Name of Book: Speak
Author: Laurie Halse Anderson
Publisher: Puffin Books
Audience: Ages 13-17. A high school girl could easily relate to this story, whether they themselves have suffered some emotional trauma or if they want to be a good listener for a friend in need.
Summary: Being “popular” was no longer a priority for Melinda after peer pressure led to victimization and harassment. In an attempt to find justice, she not only lost her friends, but also her self worth. Speaking out was the only way to escape the internal prison she was trapped in.
The story centers on Melinda, who narrates through a first person dialogue. She struggles to find her way back from the traumatic event that happened right before her freshman year. From the inside, out, she feels like everything is totally wrong. Her dreams of making fond memories in high school turned into a series of nightmares. Unable to speak about the truth and afraid of making matters worse, her friends cannot understand her silence and sadness. Anyone, but especially a young woman, who has experienced being the outsider will be captivated by the way she describes her emotions.
Literary elements at work in the story: Realistic Contemporary Fiction
This book will especially help teenage girls identify with the emotional problem and fears that many face during their youth. Although the underlying issue is of a sexual nature, the plot concentrates on the hurtful realities of fleeting friendships and “holidays gone wrong” as one teacher quotes while trying to reach out.
This book involves all the things that teenagers hear about or are directly involved with – popularity, pep rallies, parties, sex and drugs.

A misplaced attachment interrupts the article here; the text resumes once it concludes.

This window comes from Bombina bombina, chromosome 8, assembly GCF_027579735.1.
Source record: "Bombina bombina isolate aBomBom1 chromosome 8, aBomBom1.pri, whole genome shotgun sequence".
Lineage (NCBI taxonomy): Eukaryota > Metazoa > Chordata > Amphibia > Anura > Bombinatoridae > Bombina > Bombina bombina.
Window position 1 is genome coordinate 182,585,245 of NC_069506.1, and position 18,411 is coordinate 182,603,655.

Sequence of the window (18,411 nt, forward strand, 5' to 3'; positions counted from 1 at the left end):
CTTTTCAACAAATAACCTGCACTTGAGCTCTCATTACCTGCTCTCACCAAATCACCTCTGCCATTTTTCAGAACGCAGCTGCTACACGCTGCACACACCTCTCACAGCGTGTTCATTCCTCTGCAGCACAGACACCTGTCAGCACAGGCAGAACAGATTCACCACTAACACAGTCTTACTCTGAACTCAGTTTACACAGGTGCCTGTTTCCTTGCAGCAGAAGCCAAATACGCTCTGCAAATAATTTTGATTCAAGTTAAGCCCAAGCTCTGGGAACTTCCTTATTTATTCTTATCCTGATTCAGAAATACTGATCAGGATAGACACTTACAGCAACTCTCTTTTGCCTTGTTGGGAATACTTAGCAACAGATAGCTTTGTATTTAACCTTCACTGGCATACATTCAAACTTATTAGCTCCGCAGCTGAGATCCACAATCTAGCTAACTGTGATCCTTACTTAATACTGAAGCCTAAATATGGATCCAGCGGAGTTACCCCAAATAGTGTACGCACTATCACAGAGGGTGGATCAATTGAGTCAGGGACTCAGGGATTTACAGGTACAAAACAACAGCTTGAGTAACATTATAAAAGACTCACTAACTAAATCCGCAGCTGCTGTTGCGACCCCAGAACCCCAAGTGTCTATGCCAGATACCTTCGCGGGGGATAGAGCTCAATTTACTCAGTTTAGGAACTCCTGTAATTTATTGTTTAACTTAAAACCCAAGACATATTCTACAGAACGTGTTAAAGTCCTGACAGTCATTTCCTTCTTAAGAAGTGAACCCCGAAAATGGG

The setting is mostly in a high school with flashbacks of the house where an end of summer party occurred.
Theological Conversation: Forgiveness comes at a very high price for adolescents who are trying to identify with themselves, let alone God. It is difficult to find faith in God when you feel unwanted and dislike who you are.
Although Melinda comes from a Christian based household, she and her family could benefit greatly from the positive social interaction that a church environment offers. Being part of a faith community promotes caring relationships that in turn brings family members closer together.
Scripture: Matthew 6:14-15 (forgiveness); Deuteronomy 12:7 (family blessings and support)
Faith Talk Questions:
- How would the story be different if each traumatic or emotional issue pointed toward Melinda’s faith in God? Her firneds’ faith in God? Her family’s faith in God?
- After the damage is done, why does it matter if a crime is reported or not?
- Why is it so difficult for Melinda to forgive her friends?
- Why would anyone want to forgive their perpetrator?
- What kind of caring support can a teenager find at church?
This review was written by Union Presbyterian Seminary student Gina Craft.
Filed under: Book Reviews, Books written for Grades 9 - 12 (Ages 14-17), Faith Questions For...., High School Students, Middle Schoolers, Realistic Fiction Tagged: | crime, friends, relationships, silence, victim